SEM is often used by many people to mean Paid Search advertising only. However, this is incorrect and simply came about because of historical reasons (in the same way that PPC being used to mean Paid Search did).
Paid Search used to only allow PPC ads, so PPC came to mean Paid Search and many people still use it this way. Similarly, SEO used to be a mainly technical skill (often done by IT managers) and so was not considered a type of marketing. On top of this, when a way to advertise in search engines came along that was run by marketing managers, of course, the word marketing was used in an acronym to describe it! Marketers love coming up with new names for things in order to sell them!
However, SEO now encompasses many things (and is not strictly a technical discipline). It is a fully formed digital marketing discipline. This is why Paid Search and SEO now together come under the umbrella term of Search Engine Marketing.
What is SEM [Infographic]
7 Things To Know About SEM
- SEM = Search Engine Marketing
SEO = Search Engine Optimisation
SEA = Search Engine Advertising (but no one calls it that!)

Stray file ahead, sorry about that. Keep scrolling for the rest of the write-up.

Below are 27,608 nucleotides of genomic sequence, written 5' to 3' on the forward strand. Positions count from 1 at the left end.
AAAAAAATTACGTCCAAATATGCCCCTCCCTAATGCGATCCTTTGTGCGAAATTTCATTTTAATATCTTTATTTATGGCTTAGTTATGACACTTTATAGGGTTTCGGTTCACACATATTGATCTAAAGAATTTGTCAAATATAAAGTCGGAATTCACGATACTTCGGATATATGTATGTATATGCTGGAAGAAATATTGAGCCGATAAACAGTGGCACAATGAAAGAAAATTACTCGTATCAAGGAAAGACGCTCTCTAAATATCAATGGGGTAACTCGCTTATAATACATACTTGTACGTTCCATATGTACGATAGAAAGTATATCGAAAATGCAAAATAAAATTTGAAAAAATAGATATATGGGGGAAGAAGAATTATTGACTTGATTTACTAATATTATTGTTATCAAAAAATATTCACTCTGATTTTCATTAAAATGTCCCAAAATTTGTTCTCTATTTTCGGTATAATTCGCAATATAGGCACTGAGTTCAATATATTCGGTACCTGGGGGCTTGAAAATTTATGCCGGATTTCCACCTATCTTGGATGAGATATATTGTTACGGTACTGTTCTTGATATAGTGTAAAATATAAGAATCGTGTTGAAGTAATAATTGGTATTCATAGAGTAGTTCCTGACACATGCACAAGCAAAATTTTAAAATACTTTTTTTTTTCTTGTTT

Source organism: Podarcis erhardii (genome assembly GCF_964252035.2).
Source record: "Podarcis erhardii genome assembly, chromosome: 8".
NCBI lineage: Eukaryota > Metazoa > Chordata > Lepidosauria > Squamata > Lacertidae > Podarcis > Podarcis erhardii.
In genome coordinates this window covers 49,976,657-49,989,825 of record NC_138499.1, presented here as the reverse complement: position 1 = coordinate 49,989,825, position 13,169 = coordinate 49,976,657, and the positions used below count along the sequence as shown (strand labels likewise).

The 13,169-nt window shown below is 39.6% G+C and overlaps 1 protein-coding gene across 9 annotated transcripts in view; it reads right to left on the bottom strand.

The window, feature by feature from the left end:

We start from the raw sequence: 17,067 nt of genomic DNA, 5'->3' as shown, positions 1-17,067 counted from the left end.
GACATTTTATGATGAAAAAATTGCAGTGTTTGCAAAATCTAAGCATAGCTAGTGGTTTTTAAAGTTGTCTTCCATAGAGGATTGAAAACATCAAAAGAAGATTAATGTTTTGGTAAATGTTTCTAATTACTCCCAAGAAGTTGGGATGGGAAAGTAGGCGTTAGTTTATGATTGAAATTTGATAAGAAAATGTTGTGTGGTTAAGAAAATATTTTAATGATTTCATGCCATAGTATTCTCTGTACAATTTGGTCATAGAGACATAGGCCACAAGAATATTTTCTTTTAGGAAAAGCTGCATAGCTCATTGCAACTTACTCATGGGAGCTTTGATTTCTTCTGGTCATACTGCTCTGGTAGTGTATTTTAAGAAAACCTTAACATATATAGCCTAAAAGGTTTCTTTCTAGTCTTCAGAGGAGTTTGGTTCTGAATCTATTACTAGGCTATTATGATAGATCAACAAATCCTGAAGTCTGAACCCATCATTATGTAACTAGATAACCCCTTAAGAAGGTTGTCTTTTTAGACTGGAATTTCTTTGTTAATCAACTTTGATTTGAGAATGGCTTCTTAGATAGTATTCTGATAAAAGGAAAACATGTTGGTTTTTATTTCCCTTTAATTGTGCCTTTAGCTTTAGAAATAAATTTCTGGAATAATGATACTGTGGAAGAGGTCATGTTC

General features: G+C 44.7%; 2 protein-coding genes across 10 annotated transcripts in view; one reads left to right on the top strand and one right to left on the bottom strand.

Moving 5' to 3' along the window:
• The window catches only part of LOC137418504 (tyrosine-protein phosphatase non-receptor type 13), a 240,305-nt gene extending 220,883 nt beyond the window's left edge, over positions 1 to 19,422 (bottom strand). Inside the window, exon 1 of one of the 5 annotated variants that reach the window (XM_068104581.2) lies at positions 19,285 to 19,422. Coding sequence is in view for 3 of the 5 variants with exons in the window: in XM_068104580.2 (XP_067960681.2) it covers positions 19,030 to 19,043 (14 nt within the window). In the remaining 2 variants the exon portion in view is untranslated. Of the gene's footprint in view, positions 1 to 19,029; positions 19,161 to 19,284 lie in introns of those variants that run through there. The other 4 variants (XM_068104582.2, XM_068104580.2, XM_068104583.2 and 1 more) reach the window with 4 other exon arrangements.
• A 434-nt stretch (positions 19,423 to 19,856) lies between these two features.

- On Google Search Results you can now aim to have your content incl. as:
- Organic results
- Direct answers to the search
- Factual Info
- Local Results
- Due to more information being displayed directly in search results pages, around half of all searches end without any results being clicked.
- Some use SEM to *only* mean Paid Search, but then people also mix up:
- PPC & Paid Search
- CPM & RPM
- CTOR & CTR
Digital marketing is full of slight misunderstandings. Don’t cling to yours!
- The odd (but obvious) thing about search engine marketing, is that the more space you take up for any results page, the more likely someone is to click on your results. Bigger is better in search.
- According to SparkToro, when people search about 7% of the time they click on ads, compared to 45% clicking on non-paid results.
- If you have an ad *and* top positioned organic result on the same search results page, then both together perform better than the results of each one alone combined. It’s a sort of 1+1=3 effect.